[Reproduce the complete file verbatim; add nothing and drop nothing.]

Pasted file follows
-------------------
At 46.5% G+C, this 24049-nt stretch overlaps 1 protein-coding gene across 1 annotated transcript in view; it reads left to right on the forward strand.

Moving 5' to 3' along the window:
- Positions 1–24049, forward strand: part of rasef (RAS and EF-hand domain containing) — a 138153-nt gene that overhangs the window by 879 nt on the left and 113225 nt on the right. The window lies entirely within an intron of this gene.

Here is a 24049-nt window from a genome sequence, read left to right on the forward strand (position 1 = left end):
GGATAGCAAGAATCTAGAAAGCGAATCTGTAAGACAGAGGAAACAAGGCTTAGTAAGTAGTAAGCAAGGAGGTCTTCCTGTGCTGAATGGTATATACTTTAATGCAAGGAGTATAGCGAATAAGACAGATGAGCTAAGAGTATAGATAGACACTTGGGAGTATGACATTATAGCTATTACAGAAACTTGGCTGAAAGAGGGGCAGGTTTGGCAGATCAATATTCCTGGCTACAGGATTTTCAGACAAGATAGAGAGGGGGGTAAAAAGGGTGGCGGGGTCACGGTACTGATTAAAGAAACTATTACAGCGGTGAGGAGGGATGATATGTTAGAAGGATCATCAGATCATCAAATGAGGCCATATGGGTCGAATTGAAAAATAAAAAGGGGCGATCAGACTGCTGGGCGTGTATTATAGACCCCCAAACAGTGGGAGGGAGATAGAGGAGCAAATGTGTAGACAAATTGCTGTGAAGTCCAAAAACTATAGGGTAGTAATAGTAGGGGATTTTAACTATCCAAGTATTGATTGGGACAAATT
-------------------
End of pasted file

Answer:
At 46.5% G+C, this 24049-nt stretch overlaps 1 protein-coding gene across 1 annotated transcript in view; it reads left to right on the forward strand.

Moving 5' to 3' along the window:
- Positions 1–24049, forward strand: part of rasef (RAS and EF-hand domain containing) — a 138153-nt gene that overhangs the window by 879 nt on the left and 113225 nt on the right. The window lies entirely within an intron of this gene.

Here is a 24049-nt window from a genome sequence, read left to right on the forward strand (position 1 = left end):
GGATAGCAAGAATCTAGAAAGCGAATCTGTAAGACAGAGGAAACAAGGCTTAGTAAGTAGTAAGCAAGGAGGTCTTCCTGTGCTGAATGGTATATACTTTAATGCAAGGAGTATAGCGAATAAGACAGATGAGCTAAGAGTATAGATAGACACTTGGGAGTATGACATTATAGCTATTACAGAAACTTGGCTGAAAGAGGGGCAGGTTTGGCAGATCAATATTCCTGGCTACAGGATTTTCAGACAAGATAGAGAGGGGGGTAAAAAGGGTGGCGGGGTCACGGTACTGATTAAAGAAACTATTACAGCGGTGAGGAGGGATGATATGTTAGAAGGATCATCAGATCATCAAATGAGGCCATATGGGTCGAATTGAAAAATAAAAAGGGGCGATCAGACTGCTGGGCGTGTATTATAGACCCCCAAACAGTGGGAGGGAGATAGAGGAGCAAATGTGTAGACAAATTGCTGTGAAGTCCAAAAACTATAGGGTAGTAATAGTAGGGGATTTTAACTATCCAAGTATTGATTGGGACAAATT